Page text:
Rigged selection process: More power to members!

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The furore over the parliamentary selection process and the restructuring of Jeremy Corbyn’s office show that Labour HQ is still focussing on the top, says Carla Roberts

Enfield North, Ealing North, Nottingham East, Bassetlaw, Rother Valley, Coventry South, Luton, Liverpool West Derby, Poplar and Limehouse, Durham City – these are just some of the Constituency Labour Parties where local members have spoken out against what they quite rightly perceive as a stitch-up over the selection of their parliamentary candidates.

Even in some CLPs where candidates had already been chosen by local selection panels, the whole process was scrapped in September. Then, at the beginning of October, the national executive committee decided to take it over and installed a so-called “fast-track process”.

For priority seats with retiring or defecting Labour MPs, the NEC drew up lists of potential parliamentary candidates. These long lists of about half a dozen candidates were then handed over to “mixed panels” to whittle down the candidates for a shortlist. Mixed panels are comprised of at least one NEC member, representatives from the regional board and a couple of hand-picked local party officers. Then, and only then, have party members been given the chance to get involved and choose between those few remaining candidates.

It doesn’t look much better in those seats not currently held by ex-Labour MPs or retiring Labour MPs: There, the long lists are being  prepared by  regional executive committees, “working in partnership with CLPs”.

This is particularly worrying, as the decision to take the selection out of the hands of local members was made not by the full NEC, but its officers group, which is – at least on paper – dominated by the ‘left’ (unlike the NEC as a whole). Of the nine members, six can be described as supporters of Jeremy Corbyn: NEC chair Andi Fox (from the TSSA union), treasurer Diana Holland (Unite union), Jim Kennedy (chair of the NEC organisation committee, Unite union), Claudia Webbe (chair of the NEC disputes panel and Campaign for Labour Party Democracy), Ann Henderson (chair of the NEC equalities committee), as well as Corbyn himself. The three rightwingers are Ian Murray MP (who believes that “Corbyn will cost Labour the election”), Tom Watson and Cath Speight (chair of the NEC joint policy committee and a rep of the rightwing GMB).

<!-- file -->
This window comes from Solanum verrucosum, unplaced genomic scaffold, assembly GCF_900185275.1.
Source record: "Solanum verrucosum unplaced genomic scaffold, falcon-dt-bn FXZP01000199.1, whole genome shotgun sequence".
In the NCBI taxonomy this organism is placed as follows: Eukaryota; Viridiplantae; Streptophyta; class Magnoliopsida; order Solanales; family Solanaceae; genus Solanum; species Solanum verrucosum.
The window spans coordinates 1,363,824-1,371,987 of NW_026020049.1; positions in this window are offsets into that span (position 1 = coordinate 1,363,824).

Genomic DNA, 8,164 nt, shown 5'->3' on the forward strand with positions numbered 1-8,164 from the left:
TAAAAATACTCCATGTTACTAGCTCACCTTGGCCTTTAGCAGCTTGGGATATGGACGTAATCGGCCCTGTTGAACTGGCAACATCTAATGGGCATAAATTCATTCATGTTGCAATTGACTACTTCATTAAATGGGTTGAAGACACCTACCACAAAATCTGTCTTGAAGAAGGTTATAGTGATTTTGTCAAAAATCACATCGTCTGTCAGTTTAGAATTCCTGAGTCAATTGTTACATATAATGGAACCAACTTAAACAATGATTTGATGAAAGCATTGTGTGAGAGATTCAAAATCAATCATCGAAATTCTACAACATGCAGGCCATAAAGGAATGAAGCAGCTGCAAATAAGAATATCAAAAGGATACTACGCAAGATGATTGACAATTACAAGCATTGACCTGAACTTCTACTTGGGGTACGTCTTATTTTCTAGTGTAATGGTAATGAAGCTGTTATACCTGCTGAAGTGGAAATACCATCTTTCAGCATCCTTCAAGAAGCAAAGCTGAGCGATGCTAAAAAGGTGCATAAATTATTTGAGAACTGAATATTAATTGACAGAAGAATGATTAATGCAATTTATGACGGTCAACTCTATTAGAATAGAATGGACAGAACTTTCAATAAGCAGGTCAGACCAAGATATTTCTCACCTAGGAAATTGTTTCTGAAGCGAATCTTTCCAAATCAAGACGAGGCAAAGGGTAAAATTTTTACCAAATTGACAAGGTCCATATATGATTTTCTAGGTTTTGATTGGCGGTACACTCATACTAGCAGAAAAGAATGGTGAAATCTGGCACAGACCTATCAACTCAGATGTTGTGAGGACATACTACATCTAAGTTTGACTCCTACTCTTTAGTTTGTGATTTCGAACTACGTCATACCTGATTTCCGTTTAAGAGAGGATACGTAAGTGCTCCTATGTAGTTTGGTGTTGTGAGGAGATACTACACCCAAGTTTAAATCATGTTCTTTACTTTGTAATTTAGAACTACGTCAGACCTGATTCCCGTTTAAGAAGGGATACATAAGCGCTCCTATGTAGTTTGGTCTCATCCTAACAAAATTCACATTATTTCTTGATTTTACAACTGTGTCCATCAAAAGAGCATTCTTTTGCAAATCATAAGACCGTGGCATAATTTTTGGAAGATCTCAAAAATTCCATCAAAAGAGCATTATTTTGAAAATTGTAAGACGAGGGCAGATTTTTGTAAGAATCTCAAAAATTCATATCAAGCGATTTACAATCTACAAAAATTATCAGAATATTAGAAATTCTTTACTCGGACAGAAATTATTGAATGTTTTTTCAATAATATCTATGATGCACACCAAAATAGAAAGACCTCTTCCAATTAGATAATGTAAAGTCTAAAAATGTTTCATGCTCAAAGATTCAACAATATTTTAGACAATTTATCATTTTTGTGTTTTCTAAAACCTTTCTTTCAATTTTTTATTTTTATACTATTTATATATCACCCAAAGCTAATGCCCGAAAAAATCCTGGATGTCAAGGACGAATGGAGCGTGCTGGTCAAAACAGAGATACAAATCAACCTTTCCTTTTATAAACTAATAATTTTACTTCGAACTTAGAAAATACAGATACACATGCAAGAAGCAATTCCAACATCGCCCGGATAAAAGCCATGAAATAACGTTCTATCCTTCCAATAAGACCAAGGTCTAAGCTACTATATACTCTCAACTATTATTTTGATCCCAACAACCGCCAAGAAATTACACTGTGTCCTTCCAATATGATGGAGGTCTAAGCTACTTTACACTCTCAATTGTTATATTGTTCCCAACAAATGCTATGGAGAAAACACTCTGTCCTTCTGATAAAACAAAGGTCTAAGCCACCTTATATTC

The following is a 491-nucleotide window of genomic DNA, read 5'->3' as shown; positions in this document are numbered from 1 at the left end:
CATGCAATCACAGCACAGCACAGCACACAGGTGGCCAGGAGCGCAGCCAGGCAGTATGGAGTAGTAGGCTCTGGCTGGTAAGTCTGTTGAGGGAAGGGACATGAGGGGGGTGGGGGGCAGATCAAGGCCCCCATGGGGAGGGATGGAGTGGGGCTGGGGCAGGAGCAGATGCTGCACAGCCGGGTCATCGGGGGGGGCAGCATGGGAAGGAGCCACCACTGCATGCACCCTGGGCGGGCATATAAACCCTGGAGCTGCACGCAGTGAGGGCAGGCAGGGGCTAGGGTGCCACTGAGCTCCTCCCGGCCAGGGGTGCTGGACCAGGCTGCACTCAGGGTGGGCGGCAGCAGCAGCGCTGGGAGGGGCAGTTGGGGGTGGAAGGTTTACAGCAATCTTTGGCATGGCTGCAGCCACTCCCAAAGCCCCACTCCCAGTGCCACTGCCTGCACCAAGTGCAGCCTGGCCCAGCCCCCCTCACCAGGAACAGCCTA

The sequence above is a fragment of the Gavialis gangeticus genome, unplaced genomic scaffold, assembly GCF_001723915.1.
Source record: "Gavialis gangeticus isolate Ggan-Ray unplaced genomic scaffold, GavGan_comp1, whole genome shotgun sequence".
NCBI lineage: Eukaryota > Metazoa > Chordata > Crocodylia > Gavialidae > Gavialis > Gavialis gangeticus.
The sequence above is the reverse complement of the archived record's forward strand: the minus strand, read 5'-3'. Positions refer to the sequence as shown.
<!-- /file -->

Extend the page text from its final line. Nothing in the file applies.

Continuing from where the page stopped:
Outrageously, the NEC does not produce minutes or reports of its decisions or discussions, making it difficult to work out who argued for what or to hold our representatives to account.

It appears though that, while some of the NEC officers demanded that local party members should have no input at all into the selection of candidates and that the NEC should simply impose them, we had, on the other side, the unusual picture of Jeremy Corbyn and Tom Watson both arguing for the same thing: namely that the whole process should be run by local Labour Party members only. Clearly, this would have been the correct and democratic way to go.

So who voted against it? Claudia Webbe and Ann Henderson were elected onto the NEC as part of the ‘centre-left slate’ supported by Momentum and the CLPD. We presume – though we can be far from certain – that they probably supported Corbyn’s position. Which means that he must have been opposed by the two representatives from Unite.

The compromise, like most compromises, stinks to high heaven. We hear that in NEC backroom deals, Momentum, Unite and the GMB have been busy dividing up parliamentary seats to make sure they get ‘their’ people in. Momentum’s owner, Jon Lansman, for example, wants his chief minion, Laura Parker, elected in Enfield North; while Momentum company director and Lansman loyalist Sam Tarry has just been selected for the safe seat of Ilford South. Neither of them has actively supported their boss’s witch-hunting of the left – but they certainly have not spoken out against it either. Both strike us as the kind of careerists who could quickly turn against the left.

To make matters worse, the long lists that have been presented by the NEC to the mixed panels often exclude the candidates favoured by local members – no doubt, in order to take out the competition. Just like during the worst days of Blairism, we see yet again candidates being parachuted into constituencies, over the heads of local members. And, in areas where the long lists were relatively balanced, we hear of underhand shenanigans and stitch-ups by regional and local officers to make sure that the most outspoken leftwingers are excluded from the shortlists going forward to CLPs.